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vpn best? protocol which is

tarekma7Which VPN protocol is the best?
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Quote:We explain what a VPN protocol is and what it does. We also compare the strengths and weaknesses of the most common protocols, including OpenVPN, WireGuard, IKEv2, PPTP, and L2TP.

Before you trust a VPN to protect your Internet activity, you need to make sure they’ve put in place the necessary safeguards. Evaluating the more technical aspects of a VPN can be difficult, especially for the average user. It often means users are struggling to understand an alphabet soup of different acronyms. 

We have begun a series of posts where we explain some of our security measures so that people can make more informed decisions. Our first post explained what HMAC SHA-384 means. This post will investigate VPN protocols, what they do, how they work, and what it means if a VPN service uses OpenVPN over L2TP, for example. This post delves into some of the inner workings of VPNs. While we try to explain terms clearly, this post will be more useful if you come in with some basic technical knowledge. If you don’t already know how a VPN works, click here.

VPN Protocols

VPNs rely on what is called “tunneling” to create a private network between two computers over the Internet. A VPN protocol, also known as a “tunneling protocol,” is the set of instructions your device uses to negotiate the secure encrypted connection that forms the network between your computer and another.

A VPN protocol is usually made up of two channels: a data channel and a control channel. The control channel is responsible for the key exchange, authentication, and parameter exchanges (like providing an IP or routes and DNS servers). The data channel, as you might have guessed, is responsible for transporting your Internet traffic data. Together, these two channels establish and maintain a secure VPN tunnel. However, for your data to pass through this secure tunnel, it must be encapsulated.

Encapsulation is when a VPN protocol takes bits of data, known as data packets, from your Internet traffic and places them inside another packet. This extra layer is necessary because the protocol configurations your VPN uses inside the data channel are not necessarily the same as the ones that the regular Internet uses. The additional layer allows your information to travel through the VPN tunnel and arrive at its correct destination. 


PPTP
Point-to-Point Tunneling Protocol (PPTP) is one of the older VPN protocols. It was initially developed with support from Microsoft and, thus, all versions of Windows and most other operating systems have native support for PPTP.  

PPTP uses the Point-to-Point Protocol (PPP), which is like a proto-VPN in itself. Despite being quite old, PPP can authenticate a user (usually with MS-CHAP v2) and encapsulate data itself, letting it handle both control channel and data channel duties. However, PPP is not routable; it cannot be sent over the Internet on its own. So PPTP encapsulates the PPP-encapsulated data again using generic routing encapsulation (GRE) to establish its data channel.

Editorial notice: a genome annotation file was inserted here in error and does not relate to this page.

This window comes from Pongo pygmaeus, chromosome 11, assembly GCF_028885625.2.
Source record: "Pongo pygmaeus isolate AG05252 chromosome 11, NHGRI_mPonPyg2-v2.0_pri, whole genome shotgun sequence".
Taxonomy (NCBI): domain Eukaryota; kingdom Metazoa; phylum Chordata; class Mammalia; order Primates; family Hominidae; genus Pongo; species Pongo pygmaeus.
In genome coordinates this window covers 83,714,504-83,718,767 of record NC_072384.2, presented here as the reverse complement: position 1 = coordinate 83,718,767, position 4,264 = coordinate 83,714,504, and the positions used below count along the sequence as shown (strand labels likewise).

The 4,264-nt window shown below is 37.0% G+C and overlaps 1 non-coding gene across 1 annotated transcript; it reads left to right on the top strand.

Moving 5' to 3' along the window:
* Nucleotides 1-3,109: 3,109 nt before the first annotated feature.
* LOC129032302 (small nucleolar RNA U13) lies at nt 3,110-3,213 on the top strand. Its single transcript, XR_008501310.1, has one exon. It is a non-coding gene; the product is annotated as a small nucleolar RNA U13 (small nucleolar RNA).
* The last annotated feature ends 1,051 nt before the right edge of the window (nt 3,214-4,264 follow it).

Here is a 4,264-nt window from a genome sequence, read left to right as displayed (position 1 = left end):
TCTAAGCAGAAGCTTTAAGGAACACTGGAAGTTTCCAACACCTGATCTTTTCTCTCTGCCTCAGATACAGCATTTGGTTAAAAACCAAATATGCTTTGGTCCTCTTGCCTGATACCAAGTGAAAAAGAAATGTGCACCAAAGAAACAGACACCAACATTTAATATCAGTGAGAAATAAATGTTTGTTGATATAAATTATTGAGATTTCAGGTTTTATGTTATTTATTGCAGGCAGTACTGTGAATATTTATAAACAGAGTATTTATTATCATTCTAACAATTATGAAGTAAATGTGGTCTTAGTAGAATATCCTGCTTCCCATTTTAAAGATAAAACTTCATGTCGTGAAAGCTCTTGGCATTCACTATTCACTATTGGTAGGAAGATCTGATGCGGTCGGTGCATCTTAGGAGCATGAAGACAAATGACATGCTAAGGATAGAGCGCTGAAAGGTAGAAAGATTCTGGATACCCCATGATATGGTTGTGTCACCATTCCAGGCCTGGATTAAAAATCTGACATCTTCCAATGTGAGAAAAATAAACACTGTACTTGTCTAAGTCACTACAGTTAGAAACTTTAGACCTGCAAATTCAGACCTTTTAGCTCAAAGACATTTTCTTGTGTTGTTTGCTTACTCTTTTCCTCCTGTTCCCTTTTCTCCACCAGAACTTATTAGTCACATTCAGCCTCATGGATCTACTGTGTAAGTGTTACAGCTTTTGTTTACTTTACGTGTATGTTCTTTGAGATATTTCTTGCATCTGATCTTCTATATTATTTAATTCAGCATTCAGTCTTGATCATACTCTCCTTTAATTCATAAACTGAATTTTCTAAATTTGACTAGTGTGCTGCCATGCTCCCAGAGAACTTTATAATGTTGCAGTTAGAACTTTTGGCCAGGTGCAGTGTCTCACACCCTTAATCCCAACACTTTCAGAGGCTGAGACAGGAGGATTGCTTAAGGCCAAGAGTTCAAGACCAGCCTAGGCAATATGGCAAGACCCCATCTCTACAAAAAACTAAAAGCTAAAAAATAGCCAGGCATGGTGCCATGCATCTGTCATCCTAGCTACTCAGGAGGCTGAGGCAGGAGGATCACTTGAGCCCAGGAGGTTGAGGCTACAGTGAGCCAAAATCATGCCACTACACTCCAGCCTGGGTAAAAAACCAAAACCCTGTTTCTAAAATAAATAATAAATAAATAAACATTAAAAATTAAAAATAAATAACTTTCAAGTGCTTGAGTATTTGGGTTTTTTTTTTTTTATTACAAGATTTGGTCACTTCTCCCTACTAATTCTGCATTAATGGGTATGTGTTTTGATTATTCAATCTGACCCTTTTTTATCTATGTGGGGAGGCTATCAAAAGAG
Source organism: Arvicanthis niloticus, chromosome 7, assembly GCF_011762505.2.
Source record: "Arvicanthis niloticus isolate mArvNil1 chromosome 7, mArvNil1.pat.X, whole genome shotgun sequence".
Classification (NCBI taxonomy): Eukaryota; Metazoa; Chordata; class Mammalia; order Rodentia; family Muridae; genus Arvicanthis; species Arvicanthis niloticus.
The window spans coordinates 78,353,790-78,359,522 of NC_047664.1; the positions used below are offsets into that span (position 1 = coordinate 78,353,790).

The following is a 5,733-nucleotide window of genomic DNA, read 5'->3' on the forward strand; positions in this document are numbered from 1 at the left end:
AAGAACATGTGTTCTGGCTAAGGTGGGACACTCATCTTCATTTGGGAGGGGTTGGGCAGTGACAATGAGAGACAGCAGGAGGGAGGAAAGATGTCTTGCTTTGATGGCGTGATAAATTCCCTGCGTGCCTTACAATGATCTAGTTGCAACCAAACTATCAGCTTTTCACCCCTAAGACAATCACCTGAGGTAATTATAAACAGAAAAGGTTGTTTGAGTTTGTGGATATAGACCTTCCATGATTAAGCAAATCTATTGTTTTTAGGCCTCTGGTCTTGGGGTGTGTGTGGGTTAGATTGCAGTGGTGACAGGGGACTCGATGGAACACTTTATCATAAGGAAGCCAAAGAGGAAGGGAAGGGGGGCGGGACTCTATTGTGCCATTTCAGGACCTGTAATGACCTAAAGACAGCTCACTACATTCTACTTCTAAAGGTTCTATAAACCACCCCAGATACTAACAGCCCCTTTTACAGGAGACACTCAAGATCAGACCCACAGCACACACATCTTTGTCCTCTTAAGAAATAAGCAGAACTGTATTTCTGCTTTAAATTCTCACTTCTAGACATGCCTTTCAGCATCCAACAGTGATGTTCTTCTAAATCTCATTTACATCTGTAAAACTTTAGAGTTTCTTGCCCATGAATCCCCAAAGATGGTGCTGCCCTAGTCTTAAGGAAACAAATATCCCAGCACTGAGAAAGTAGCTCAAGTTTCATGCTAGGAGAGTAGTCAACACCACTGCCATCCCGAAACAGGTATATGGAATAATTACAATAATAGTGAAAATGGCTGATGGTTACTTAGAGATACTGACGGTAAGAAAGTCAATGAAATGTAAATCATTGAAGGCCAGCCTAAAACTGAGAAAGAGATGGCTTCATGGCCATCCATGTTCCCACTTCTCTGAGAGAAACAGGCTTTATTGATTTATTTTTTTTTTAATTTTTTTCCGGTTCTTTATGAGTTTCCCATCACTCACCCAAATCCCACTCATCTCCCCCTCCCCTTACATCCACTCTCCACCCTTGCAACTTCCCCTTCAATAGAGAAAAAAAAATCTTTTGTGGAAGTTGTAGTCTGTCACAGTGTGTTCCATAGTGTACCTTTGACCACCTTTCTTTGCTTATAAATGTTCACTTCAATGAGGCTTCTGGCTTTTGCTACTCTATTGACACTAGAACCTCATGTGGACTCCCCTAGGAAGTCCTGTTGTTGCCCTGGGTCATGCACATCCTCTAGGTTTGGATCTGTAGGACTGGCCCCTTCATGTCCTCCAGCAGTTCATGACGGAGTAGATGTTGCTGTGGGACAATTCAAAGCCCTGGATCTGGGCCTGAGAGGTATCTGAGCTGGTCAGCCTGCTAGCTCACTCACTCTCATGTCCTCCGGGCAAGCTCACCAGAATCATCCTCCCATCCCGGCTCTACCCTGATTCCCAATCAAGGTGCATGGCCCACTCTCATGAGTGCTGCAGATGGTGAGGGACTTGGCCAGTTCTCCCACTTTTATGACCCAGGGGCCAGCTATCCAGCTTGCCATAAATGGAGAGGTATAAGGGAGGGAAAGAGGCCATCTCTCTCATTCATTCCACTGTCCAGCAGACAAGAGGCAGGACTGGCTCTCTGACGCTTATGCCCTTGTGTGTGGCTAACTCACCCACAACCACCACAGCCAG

L2TP/IPSec


Layer two tunneling protocol (L2TP) was meant to replace PPTP. L2TP can handle authentication on its own and performs UDP encapsulation, so in a way, it can form both the control and data channel. However, similar to PPTP, it does not add any encryption itself. While L2TP can send PPP, to avoid PPP’s inherent weaknesses, L2TP is usually paired with the Internet protocol security (IPSec) suite to handle its encryption and authentication. 

IPSec is a flexible framework that can be applied to VPNs as well as routing and application-level security. When you connect to a VPN server with L2TP/IPSec, IPSec negotiates the shared keys and authenticates the connection of a secure control channel between your device and the server. 

IKEv2/IPSec


Internet key exchange version two (IKEv2) is a relatively new tunneling protocol that is actually part of the IPSec suite itself. Microsoft and Cisco cooperated on the development of the original IKEv2/IPSec protocol, but there are now many open source iterations. 

IKEv2 sets up a control channel by authenticating a secure communication channel between your device and the VPN server using the Diffie–Hellman key exchange algorithm. IKEv2 then uses that secure communication channel to establish what is called a security association, which simply means your device and the VPN server are using the same encryption keys and algorithms to communicate. 

OpenVPN

OpenVPN is an open source tunneling protocol. As opposed to VPN protocols that rely on the IPSec suite, OpenVPN uses SSL/TLS to handle its key exchange and set up its control channel,  and a unique OpenVPN protocol to handle encapsulation and the data channel. This means that both its data channel and control channel are encrypted, which makes it somewhat unique compared to other VPN protocols. It is supported on almost all major operating systems. 

WireGuard

WireGuard is an open source VPN protocol that is currently under development. Its goal is to make a much simpler and more streamlined tunneling protocol, which should lead to a faster, more efficient, more secure, and easier-to-use VPN.

Other important terms

Going through the comparisons of the different VPN protocols, you may have encountered acronyms or technical terms that you were not familiar with. We explain some of the most important ones here.

READ THIS INFORMARTIVE ARTICLE HERE
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